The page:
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America’s Trails

California’s Monterey Bay Coastal Recreation Trail

By: Laura Stark
May 12, 2017

Monterey Bay Coastal Recreation Trail | Photo by Elizabeth Bean Photography
Monterey Bay Coastal Recreation Trail | Photo by Elizabeth Bean Photography

Trail of the Month: May 2017

“It makes us feel connected to our community and the natural beauty. It reminds us of why we live here and why we love it.”

Summer excursions don’t come much better than this: 18 miles of smooth, paved trail ringside to California’s stunning Monterey Bay, in some places so close to water’s edge that waves occasionally wash over it. The Monterey Bay Coastal Recreation Trail is truly immersed in its seaside environment, providing access to sandy beaches, fishing piers and marinas bustling with small boats bright white against the deep blue water. Don’t be surprised to see kayak crossings in the pathway, whales splashing in the distance or sea lions basking on the rocky shoreline. This rail-trail is what California dreams are made of.

Courtesy City of Monterey
Courtesy City of Monterey

“That expansive view of the coastline was really striking,” says Barry Bergman, trail development manager for RTC’s Western Regional Office, who toured the trail last month as part of the California Trails and Greenways conference. “Then, as you get into town, it really integrates into the community with businesses fronting onto it, and it gets you right down into the attractions.”

Most will start their adventure on the trail’s southern end, in the communities of Pacific Grove and Monterey. In the span of just a few short miles, travelers will find popular shops and restaurants lining Fisherman’s Wharf, the world-renowned Monterey Bay Aquarium and the historical Cannery Row, where the fishing and canning industries thrived in the early 1900s. The former Southern Pacific Railroad on which the rail-trail is built once carried canned fish from here north to markets in the San Francisco Bay area.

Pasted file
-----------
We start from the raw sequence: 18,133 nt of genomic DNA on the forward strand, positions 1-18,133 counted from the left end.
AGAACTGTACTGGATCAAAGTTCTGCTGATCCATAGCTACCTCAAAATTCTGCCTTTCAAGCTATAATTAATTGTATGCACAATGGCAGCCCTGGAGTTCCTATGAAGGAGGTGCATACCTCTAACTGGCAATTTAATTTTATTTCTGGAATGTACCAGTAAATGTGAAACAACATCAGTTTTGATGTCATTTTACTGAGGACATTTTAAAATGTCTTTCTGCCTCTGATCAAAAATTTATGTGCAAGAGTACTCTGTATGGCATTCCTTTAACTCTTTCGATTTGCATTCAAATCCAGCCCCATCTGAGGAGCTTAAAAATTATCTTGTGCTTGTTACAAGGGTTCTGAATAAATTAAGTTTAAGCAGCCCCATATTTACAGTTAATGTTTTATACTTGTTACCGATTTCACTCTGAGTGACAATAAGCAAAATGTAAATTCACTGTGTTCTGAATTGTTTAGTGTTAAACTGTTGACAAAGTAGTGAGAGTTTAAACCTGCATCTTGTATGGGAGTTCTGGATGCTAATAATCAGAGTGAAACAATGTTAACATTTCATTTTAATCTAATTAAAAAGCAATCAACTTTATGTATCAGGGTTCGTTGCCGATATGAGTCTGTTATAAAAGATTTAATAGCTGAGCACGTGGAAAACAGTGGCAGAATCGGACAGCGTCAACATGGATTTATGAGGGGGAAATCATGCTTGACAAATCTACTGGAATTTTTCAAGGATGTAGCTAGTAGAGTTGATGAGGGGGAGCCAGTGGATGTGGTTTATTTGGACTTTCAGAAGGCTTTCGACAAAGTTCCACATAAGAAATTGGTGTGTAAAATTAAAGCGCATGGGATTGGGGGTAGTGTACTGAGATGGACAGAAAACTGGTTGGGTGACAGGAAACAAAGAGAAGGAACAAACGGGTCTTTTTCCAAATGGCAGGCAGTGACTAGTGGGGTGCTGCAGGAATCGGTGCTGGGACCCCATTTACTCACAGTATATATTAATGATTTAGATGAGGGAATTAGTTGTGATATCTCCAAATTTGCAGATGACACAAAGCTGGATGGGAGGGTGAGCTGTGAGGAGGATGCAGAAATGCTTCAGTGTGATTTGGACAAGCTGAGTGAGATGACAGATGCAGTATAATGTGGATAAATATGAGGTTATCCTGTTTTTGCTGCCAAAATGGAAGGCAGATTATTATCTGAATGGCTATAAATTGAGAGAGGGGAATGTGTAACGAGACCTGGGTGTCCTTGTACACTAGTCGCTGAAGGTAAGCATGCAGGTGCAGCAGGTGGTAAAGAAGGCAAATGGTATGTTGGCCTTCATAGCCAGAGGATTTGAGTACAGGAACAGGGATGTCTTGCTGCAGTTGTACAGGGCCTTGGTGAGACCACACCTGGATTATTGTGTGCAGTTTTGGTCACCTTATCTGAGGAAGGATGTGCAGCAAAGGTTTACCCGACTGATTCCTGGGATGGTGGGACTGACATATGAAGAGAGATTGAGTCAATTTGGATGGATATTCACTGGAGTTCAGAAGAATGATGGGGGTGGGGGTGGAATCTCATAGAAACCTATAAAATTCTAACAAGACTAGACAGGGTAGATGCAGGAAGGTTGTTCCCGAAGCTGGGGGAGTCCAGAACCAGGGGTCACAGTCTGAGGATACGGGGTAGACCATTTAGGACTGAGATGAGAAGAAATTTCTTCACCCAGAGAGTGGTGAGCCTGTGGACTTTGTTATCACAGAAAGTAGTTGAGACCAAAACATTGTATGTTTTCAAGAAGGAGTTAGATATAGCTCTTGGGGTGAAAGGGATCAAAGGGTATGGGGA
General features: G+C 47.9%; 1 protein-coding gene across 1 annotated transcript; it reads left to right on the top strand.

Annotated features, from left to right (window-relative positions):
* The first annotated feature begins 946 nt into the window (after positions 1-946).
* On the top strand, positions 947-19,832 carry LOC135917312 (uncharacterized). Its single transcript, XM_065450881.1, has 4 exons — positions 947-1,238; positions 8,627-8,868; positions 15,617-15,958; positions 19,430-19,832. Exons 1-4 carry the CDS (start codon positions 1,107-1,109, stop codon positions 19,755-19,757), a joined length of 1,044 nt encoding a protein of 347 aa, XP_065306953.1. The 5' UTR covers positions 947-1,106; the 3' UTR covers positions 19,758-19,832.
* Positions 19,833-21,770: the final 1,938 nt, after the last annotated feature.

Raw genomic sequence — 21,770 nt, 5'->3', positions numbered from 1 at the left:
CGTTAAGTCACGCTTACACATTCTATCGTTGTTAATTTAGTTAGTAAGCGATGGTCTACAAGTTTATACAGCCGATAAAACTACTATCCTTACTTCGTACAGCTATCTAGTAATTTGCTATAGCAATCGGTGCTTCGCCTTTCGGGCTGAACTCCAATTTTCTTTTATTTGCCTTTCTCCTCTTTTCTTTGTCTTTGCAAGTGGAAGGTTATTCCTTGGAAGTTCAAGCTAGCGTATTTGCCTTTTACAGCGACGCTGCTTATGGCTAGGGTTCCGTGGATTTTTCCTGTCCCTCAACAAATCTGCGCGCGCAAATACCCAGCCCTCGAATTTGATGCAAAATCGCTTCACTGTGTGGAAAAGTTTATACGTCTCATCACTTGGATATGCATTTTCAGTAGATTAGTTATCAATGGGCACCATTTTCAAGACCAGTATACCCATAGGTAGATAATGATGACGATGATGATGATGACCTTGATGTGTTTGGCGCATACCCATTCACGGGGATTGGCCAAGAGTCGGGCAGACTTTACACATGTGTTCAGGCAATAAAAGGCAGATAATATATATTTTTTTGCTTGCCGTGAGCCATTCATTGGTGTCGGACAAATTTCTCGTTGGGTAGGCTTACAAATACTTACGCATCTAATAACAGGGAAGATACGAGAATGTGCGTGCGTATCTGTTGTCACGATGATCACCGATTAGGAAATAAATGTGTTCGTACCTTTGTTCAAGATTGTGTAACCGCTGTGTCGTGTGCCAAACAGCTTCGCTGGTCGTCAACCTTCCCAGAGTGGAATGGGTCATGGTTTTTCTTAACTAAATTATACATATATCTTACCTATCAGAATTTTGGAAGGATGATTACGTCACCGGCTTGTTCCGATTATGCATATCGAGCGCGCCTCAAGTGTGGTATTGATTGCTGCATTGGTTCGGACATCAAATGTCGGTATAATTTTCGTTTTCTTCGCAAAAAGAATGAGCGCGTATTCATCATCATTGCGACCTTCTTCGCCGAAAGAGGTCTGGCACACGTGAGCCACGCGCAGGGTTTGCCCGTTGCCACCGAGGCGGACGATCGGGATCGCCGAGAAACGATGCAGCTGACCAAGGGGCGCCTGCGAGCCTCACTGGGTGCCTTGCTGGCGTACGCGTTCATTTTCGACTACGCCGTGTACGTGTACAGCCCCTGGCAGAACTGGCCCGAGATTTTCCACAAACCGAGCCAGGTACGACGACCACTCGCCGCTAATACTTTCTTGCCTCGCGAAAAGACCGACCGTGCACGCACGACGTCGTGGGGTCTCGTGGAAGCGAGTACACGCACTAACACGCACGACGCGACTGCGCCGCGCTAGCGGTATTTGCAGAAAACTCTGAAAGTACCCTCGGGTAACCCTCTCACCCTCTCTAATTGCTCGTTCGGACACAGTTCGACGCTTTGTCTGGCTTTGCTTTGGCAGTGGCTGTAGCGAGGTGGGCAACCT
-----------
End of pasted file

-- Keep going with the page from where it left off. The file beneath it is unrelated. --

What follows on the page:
Traversing Monterey's Fisherman's Wharf, the trail abuts restaurants and shops. | Courtesy Fred Watson
Traversing Monterey’s Fisherman’s Wharf, the trail abuts restaurants and shops. | Courtesy Fred Watson

“I love the trail, but I’m not alone in loving the trail,” chuckles Virginia Murillo, a transportation planner for the Transportation Agency for Monterey County. “It gets pretty crowded.”

On a weekend, upwards of 2,000 people a day will use the trail—so many that the City of Monterey’s updated parks and recreation master plan, published just last year, outlines upcoming efforts to widen the pathway in its busiest spots.

Bike ride at the California Trails and Greenways Conference 2017 | Courtesy RTC's Western Regional Office
Bike ride at the California Trails and Greenways Conference 2017 | Courtesy RTC’s Western Regional Office

“The trail is our most used recreational amenity,” says Kim Bui Burton, Community Services Director for the City of Monterey. During the development of the city’s master plan, residents were surveyed on their recreational activities, and a whopping 70 percent indicated that they use the trail at least once a week.

North of this tourist hotspot, the trail veers inland, traversing sand dunes and a eucalyptus grove before skirting the boundary of Fort Ord Dunes State Park, a former military base that now offers miles of shoreline and pristine natural areas. The trail traffic is lessened here as the trail rolls through the smaller communities of Seaside, Sand City, Marina and Castroville.

Thrumming with life today, it’s hard to envision the railroad corridor that had become empty, overgrown and rundown by the 1970s. Back then, the canneries were derelict buildings and the aquarium, now an anchor in the community, had not yet made its debut (and would not until 1984). The cities of Monterey and Pacific Grove, working with the Monterey Peninsula Regional Park District, began acquiring pieces of the corridor in 1976, and the trail’s first section opened in 1980. From there, the pathway grew slowly north through the 1990s and 2000s.